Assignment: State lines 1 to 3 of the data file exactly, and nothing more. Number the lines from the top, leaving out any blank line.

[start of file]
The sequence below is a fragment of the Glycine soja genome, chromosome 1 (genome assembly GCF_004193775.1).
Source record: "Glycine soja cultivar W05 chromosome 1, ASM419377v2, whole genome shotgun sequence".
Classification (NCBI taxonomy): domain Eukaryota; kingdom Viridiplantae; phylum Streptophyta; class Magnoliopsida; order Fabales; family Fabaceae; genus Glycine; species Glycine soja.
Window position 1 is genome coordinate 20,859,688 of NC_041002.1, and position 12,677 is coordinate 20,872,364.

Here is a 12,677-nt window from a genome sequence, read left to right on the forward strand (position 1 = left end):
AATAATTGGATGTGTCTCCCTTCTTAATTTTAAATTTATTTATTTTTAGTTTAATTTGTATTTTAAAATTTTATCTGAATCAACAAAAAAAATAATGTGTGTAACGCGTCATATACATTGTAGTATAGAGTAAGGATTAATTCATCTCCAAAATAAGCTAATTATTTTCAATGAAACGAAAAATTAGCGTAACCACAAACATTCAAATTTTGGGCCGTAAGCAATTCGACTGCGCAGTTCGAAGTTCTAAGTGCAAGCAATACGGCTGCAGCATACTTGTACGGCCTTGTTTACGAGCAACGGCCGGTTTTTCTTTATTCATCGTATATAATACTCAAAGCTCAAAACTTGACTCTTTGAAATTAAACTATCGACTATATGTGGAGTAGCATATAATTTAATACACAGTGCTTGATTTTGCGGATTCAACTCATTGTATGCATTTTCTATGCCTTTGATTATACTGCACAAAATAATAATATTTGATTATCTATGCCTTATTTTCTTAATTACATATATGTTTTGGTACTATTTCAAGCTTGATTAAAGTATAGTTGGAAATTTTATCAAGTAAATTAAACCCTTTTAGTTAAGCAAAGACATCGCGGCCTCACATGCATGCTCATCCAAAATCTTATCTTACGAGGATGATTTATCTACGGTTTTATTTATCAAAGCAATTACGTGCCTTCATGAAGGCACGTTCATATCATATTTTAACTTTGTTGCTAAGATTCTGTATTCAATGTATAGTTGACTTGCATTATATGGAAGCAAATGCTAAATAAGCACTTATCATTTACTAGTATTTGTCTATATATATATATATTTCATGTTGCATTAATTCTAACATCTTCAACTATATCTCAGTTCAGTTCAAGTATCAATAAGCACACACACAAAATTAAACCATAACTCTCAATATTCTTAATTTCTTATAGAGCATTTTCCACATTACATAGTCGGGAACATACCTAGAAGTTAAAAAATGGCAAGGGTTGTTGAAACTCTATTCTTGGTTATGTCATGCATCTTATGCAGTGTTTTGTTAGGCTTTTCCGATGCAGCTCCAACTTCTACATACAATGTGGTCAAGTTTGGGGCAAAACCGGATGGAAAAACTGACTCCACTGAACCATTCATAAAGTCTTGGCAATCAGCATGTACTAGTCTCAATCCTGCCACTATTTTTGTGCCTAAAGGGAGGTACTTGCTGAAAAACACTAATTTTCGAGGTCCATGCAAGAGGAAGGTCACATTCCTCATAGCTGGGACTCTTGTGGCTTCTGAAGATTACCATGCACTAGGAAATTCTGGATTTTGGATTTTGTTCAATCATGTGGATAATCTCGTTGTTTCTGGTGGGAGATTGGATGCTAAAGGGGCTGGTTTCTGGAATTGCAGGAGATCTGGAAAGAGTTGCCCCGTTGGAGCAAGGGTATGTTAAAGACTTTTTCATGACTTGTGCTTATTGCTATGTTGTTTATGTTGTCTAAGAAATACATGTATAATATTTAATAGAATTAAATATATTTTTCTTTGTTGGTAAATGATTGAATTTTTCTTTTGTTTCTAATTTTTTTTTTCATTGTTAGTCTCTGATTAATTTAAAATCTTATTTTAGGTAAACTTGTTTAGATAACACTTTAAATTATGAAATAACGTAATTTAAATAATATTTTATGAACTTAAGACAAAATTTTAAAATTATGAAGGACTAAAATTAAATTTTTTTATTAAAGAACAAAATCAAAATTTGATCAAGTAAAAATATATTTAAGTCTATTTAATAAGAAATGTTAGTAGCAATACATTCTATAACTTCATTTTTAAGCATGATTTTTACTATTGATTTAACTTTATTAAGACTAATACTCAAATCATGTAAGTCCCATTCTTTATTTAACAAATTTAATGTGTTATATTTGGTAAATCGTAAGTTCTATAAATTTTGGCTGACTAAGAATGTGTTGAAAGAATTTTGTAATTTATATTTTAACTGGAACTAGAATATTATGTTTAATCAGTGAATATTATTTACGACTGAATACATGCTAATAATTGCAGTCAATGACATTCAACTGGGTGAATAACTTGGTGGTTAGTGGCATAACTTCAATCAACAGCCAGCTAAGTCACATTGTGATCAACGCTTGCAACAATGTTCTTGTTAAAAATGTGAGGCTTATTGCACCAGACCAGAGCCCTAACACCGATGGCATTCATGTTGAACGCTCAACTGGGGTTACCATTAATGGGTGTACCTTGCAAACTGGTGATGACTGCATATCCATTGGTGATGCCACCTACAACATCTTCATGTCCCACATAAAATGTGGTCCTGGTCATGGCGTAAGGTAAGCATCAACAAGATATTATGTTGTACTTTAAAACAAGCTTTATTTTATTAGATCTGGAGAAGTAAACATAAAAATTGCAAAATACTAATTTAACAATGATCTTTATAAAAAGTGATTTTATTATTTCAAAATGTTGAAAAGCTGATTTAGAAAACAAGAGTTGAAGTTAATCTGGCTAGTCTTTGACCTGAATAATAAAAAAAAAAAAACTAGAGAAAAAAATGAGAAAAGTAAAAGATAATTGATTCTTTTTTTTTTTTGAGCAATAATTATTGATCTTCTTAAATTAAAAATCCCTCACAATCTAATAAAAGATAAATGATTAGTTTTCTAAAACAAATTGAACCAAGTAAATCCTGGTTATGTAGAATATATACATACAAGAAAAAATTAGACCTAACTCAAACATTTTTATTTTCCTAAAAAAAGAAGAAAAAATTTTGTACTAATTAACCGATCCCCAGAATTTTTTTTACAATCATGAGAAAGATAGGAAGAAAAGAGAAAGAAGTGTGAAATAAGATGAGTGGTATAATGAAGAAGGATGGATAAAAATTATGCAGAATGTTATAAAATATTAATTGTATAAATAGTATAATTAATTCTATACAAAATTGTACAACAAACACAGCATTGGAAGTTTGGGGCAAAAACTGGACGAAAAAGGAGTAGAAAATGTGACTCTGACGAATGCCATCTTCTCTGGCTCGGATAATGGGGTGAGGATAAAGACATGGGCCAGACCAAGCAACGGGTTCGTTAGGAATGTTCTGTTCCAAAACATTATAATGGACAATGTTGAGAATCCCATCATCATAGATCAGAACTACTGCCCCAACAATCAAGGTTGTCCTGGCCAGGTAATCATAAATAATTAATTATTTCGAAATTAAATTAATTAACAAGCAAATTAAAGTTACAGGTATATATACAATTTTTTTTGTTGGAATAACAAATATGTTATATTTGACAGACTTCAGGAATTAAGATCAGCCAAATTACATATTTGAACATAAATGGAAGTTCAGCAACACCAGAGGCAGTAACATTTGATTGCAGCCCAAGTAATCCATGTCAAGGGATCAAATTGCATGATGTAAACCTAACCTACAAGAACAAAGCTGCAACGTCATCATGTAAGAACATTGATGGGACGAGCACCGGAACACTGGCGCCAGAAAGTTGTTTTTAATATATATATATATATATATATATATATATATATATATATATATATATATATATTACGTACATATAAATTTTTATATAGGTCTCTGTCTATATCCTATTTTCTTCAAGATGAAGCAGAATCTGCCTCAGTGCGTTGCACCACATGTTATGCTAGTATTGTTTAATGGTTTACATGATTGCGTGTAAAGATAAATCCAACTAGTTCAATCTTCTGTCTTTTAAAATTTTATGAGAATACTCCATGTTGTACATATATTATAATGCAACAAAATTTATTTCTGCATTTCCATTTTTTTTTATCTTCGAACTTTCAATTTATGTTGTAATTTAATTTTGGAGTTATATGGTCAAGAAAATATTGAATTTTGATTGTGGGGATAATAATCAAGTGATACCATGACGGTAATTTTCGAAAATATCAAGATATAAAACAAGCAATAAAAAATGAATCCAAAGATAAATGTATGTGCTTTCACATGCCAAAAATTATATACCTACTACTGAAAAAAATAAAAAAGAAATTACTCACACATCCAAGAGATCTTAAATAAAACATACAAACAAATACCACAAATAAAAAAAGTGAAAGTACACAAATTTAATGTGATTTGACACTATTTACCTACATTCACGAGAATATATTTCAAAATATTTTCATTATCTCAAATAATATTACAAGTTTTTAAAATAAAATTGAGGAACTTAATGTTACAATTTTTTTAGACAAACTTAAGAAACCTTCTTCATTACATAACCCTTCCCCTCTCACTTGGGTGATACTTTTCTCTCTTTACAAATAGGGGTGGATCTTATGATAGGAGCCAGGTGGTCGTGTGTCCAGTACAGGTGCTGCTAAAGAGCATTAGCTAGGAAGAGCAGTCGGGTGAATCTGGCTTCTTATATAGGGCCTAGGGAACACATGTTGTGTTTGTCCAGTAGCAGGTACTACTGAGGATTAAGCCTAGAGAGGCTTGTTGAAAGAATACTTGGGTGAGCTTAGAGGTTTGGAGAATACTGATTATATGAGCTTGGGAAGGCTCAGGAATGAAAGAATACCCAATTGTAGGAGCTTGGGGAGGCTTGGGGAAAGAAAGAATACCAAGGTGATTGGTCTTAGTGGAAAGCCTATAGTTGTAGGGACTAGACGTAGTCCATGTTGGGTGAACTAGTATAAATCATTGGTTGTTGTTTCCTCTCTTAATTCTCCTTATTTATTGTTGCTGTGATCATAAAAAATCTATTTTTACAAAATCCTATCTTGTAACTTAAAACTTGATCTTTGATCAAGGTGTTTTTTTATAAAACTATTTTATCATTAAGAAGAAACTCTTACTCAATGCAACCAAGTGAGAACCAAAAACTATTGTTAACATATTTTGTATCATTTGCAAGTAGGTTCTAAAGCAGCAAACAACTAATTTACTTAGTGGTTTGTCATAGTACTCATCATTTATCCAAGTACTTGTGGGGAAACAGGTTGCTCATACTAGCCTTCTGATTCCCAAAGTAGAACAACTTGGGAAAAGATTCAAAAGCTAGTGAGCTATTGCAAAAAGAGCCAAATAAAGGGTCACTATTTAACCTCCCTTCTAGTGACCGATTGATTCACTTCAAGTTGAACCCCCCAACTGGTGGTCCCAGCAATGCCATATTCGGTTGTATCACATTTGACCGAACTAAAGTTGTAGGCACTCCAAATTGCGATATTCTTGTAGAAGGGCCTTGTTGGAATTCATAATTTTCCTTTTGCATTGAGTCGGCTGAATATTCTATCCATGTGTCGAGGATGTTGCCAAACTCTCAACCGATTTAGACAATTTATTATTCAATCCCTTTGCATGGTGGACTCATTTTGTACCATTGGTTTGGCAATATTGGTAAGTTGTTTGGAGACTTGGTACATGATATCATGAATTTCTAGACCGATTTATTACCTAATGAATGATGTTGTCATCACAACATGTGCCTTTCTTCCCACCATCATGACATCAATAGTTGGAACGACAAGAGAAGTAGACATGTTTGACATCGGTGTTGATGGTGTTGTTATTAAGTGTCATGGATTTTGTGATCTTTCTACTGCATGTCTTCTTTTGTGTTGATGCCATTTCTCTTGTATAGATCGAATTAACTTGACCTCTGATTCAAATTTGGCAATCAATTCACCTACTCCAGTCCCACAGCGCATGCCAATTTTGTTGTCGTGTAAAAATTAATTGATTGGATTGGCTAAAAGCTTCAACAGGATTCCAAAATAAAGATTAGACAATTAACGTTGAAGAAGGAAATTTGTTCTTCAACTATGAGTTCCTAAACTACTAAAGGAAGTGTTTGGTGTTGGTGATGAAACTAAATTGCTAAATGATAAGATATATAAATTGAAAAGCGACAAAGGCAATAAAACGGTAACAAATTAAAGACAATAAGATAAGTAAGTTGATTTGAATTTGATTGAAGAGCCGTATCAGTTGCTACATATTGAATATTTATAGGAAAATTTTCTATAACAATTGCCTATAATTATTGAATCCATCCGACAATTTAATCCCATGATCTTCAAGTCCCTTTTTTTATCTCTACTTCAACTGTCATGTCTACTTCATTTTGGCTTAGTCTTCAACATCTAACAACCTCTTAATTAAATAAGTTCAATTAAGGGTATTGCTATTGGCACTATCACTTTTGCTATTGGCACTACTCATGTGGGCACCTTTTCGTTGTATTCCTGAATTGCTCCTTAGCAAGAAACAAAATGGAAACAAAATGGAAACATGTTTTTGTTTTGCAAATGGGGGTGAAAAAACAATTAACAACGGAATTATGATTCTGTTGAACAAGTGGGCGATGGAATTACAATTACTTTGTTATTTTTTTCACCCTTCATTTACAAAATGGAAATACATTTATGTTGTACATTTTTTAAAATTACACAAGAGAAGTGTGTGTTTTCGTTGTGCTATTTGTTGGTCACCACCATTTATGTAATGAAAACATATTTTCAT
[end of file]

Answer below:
The sequence below is a fragment of the Glycine soja genome, chromosome 1 (genome assembly GCF_004193775.1).
Source record: "Glycine soja cultivar W05 chromosome 1, ASM419377v2, whole genome shotgun sequence".
Classification (NCBI taxonomy): domain Eukaryota; kingdom Viridiplantae; phylum Streptophyta; class Magnoliopsida; order Fabales; family Fabaceae; genus Glycine; species Glycine soja.